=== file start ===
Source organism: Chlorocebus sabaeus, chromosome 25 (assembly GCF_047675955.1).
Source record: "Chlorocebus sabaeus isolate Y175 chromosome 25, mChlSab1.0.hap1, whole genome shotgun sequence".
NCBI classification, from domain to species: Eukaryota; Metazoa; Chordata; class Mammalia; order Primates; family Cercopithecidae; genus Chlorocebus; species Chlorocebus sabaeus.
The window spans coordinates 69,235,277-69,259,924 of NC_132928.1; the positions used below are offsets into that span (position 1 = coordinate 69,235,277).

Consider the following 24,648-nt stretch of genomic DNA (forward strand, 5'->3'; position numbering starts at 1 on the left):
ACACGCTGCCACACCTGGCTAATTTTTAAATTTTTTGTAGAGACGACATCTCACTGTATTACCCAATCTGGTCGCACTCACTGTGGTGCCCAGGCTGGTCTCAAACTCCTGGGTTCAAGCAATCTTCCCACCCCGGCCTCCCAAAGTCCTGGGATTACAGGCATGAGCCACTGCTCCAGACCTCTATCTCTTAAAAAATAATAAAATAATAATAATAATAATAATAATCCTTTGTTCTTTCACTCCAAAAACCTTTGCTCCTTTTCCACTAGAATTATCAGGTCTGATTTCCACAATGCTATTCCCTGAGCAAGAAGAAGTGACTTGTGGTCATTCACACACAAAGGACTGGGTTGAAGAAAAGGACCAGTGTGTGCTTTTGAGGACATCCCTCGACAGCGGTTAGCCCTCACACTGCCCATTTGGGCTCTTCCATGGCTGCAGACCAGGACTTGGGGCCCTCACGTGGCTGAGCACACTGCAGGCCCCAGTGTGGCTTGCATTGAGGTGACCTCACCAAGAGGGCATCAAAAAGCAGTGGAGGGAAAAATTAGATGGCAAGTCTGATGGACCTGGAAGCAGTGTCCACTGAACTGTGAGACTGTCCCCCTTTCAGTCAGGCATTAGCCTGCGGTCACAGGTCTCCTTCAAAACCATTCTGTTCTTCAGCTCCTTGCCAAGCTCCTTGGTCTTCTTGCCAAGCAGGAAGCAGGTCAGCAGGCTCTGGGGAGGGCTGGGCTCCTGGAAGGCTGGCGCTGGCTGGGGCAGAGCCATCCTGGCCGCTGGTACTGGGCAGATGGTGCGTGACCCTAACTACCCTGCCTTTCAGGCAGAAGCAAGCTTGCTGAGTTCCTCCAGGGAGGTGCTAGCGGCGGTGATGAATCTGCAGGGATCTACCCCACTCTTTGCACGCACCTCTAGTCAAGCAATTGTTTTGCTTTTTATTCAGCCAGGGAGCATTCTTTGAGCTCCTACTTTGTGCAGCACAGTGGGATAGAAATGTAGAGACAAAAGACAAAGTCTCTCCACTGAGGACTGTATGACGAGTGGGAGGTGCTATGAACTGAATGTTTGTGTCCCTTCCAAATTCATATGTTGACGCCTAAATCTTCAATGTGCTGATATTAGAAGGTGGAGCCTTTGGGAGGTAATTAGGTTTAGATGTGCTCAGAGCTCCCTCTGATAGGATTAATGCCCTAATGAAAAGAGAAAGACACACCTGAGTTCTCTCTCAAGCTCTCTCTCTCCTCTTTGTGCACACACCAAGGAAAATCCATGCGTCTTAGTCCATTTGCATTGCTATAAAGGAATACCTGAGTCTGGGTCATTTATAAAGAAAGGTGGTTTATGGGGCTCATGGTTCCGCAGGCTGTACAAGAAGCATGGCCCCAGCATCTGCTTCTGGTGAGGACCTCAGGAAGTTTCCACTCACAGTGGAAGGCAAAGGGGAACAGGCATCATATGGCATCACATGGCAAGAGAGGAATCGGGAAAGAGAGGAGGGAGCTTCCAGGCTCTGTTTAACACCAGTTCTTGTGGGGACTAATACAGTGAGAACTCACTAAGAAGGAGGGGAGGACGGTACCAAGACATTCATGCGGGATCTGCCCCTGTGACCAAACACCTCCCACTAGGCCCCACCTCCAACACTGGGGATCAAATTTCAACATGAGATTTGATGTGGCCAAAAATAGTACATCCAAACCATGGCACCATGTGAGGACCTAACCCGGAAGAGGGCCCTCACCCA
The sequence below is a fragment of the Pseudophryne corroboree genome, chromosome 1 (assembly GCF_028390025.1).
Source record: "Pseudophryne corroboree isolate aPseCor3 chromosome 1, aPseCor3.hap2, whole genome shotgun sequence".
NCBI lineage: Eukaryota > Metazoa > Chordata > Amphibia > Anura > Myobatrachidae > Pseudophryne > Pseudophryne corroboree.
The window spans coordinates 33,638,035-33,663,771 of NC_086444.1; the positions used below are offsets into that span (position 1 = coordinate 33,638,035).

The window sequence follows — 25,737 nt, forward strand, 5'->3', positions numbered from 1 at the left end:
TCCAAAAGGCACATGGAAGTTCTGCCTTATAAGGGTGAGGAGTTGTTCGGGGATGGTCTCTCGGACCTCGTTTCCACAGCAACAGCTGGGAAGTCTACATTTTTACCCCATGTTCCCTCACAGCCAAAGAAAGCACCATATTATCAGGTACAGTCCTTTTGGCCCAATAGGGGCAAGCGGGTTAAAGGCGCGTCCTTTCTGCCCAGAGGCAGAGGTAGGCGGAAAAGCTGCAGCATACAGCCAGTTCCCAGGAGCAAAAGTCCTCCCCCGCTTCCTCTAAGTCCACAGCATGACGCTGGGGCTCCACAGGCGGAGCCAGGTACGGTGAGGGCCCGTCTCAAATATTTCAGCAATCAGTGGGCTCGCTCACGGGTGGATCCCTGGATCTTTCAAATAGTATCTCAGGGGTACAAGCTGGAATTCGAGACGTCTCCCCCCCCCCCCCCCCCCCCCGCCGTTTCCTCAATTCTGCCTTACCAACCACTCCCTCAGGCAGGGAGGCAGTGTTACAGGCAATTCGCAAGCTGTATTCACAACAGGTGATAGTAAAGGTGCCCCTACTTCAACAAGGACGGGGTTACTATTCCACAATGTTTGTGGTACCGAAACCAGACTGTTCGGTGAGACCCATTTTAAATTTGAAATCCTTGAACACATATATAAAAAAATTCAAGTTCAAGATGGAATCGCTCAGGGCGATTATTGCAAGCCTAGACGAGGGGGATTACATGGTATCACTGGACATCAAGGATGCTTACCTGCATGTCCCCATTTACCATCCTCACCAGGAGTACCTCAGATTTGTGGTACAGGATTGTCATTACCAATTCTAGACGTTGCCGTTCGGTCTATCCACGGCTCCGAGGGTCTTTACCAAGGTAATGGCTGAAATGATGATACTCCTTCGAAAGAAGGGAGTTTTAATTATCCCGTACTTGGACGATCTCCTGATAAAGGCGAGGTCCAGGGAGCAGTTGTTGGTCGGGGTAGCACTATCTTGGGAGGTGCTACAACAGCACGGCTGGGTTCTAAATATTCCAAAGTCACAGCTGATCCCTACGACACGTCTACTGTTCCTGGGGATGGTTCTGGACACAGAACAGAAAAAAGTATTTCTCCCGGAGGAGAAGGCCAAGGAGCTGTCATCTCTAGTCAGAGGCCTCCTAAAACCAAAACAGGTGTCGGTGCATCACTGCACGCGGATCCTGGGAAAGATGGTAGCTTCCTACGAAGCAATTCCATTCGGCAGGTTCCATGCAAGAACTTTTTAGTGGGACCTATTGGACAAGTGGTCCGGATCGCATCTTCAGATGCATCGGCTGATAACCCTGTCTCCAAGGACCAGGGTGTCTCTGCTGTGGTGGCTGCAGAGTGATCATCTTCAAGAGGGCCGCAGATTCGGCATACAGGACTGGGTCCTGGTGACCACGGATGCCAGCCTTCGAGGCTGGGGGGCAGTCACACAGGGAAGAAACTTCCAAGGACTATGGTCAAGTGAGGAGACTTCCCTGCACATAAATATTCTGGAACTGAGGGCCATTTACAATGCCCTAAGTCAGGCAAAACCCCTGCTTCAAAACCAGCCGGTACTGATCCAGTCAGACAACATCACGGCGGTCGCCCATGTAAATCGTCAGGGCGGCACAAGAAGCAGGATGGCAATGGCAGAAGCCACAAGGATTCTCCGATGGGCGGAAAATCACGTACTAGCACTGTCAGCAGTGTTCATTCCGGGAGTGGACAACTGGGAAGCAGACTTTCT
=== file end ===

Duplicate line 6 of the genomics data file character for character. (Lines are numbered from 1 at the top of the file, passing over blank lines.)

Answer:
ACACGCTGCCACACCTGGCTAATTTTTAAATTTTTTGTAGAGACGACATCTCACTGTATTACCCAATCTGGTCGCACTCACTGTGGTGCCCAGGCTGGTCTCAAACTCCTGGGTTCAAGCAATCTTCCCACCCCGGCCTCCCAAAGTCCTGGGATTACAGGCATGAGCCACTGCTCCAGACCTCTATCTCTTAAAAAATAATAAAATAATAATAATAATAATAATAATCCTTTGTTCTTTCACTCCAAAAACCTTTGCTCCTTTTCCACTAGAATTATCAGGTCTGATTTCCACAATGCTATTCCCTGAGCAAGAAGAAGTGACTTGTGGTCATTCACACACAAAGGACTGGGTTGAAGAAAAGGACCAGTGTGTGCTTTTGAGGACATCCCTCGACAGCGGTTAGCCCTCACACTGCCCATTTGGGCTCTTCCATGGCTGCAGACCAGGACTTGGGGCCCTCACGTGGCTGAGCACACTGCAGGCCCCAGTGTGGCTTGCATTGAGGTGACCTCACCAAGAGGGCATCAAAAAGCAGTGGAGGGAAAAATTAGATGGCAAGTCTGATGGACCTGGAAGCAGTGTCCACTGAACTGTGAGACTGTCCCCCTTTCAGTCAGGCATTAGCCTGCGGTCACAGGTCTCCTTCAAAACCATTCTGTTCTTCAGCTCCTTGCCAAGCTCCTTGGTCTTCTTGCCAAGCAGGAAGCAGGTCAGCAGGCTCTGGGGAGGGCTGGGCTCCTGGAAGGCTGGCGCTGGCTGGGGCAGAGCCATCCTGGCCGCTGGTACTGGGCAGATGGTGCGTGACCCTAACTACCCTGCCTTTCAGGCAGAAGCAAGCTTGCTGAGTTCCTCCAGGGAGGTGCTAGCGGCGGTGATGAATCTGCAGGGATCTACCCCACTCTTTGCACGCACCTCTAGTCAAGCAATTGTTTTGCTTTTTATTCAGCCAGGGAGCATTCTTTGAGCTCCTACTTTGTGCAGCACAGTGGGATAGAAATGTAGAGACAAAAGACAAAGTCTCTCCACTGAGGACTGTATGACGAGTGGGAGGTGCTATGAACTGAATGTTTGTGTCCCTTCCAAATTCATATGTTGACGCCTAAATCTTCAATGTGCTGATATTAGAAGGTGGAGCCTTTGGGAGGTAATTAGGTTTAGATGTGCTCAGAGCTCCCTCTGATAGGATTAATGCCCTAATGAAAAGAGAAAGACACACCTGAGTTCTCTCTCAAGCTCTCTCTCTCCTCTTTGTGCACACACCAAGGAAAATCCATGCGTCTTAGTCCATTTGCATTGCTATAAAGGAATACCTGAGTCTGGGTCATTTATAAAGAAAGGTGGTTTATGGGGCTCATGGTTCCGCAGGCTGTACAAGAAGCATGGCCCCAGCATCTGCTTCTGGTGAGGACCTCAGGAAGTTTCCACTCACAGTGGAAGGCAAAGGGGAACAGGCATCATATGGCATCACATGGCAAGAGAGGAATCGGGAAAGAGAGGAGGGAGCTTCCAGGCTCTGTTTAACACCAGTTCTTGTGGGGACTAATACAGTGAGAACTCACTAAGAAGGAGGGGAGGACGGTACCAAGACATTCATGCGGGATCTGCCCCTGTGACCAAACACCTCCCACTAGGCCCCACCTCCAACACTGGGGATCAAATTTCAACATGAGATTTGATGTGGCCAAAAATAGTACATCCAAACCATGGCACCATGTGAGGACCTAACCCGGAAGAGGGCCCTCACCCA